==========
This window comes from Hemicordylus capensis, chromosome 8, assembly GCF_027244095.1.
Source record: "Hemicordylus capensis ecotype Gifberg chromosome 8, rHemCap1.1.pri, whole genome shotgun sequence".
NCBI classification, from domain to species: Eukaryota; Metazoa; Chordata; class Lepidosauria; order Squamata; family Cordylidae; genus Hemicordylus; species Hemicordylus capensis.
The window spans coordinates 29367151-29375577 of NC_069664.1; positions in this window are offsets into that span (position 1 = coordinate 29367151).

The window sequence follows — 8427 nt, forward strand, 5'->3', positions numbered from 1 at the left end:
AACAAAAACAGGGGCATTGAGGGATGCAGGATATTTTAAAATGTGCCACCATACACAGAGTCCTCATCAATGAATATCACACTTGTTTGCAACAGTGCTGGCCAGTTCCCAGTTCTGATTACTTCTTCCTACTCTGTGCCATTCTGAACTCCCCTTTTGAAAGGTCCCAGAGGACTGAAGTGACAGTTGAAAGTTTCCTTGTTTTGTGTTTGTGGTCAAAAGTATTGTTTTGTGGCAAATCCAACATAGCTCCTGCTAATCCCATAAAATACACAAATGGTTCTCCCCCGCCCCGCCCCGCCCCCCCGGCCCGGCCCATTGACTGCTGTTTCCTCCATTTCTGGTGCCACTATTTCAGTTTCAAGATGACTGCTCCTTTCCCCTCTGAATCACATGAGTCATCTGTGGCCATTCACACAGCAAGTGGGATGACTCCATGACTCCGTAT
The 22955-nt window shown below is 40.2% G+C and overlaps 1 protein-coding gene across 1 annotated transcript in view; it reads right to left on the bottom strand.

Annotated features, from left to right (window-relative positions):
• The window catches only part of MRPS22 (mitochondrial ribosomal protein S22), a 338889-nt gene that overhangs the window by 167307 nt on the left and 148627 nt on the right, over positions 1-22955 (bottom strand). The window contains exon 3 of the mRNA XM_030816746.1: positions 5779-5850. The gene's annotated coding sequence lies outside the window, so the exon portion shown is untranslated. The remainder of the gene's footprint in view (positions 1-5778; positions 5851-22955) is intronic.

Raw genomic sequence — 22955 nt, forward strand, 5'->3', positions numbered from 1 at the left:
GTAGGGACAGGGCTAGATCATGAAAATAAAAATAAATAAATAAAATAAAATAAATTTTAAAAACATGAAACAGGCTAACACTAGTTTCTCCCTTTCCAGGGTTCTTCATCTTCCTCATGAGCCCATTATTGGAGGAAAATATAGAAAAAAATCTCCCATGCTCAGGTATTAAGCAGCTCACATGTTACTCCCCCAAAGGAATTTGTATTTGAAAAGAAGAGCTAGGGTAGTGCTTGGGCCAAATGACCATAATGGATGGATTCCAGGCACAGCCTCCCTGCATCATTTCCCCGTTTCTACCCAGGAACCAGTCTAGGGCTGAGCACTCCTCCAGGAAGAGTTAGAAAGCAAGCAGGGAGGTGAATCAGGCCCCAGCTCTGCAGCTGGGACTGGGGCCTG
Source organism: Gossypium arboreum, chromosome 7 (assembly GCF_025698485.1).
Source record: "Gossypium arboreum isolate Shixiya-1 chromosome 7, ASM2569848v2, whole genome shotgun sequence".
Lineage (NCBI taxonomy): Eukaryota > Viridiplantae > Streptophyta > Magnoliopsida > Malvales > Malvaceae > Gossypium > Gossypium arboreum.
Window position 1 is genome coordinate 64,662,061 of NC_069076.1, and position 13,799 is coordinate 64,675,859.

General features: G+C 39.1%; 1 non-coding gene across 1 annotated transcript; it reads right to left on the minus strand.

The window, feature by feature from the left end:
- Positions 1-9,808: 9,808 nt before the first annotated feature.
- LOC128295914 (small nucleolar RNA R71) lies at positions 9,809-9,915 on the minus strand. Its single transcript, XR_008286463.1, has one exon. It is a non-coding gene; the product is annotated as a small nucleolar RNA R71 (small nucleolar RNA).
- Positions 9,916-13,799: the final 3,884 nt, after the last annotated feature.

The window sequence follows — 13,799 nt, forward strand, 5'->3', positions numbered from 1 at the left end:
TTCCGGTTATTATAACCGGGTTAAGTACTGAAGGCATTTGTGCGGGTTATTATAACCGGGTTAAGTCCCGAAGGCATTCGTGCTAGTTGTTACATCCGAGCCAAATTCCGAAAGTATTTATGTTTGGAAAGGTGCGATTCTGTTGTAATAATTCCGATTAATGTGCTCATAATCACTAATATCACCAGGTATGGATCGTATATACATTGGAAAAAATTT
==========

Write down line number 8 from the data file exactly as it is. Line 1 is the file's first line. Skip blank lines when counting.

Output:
Annotated features, from left to right (window-relative positions):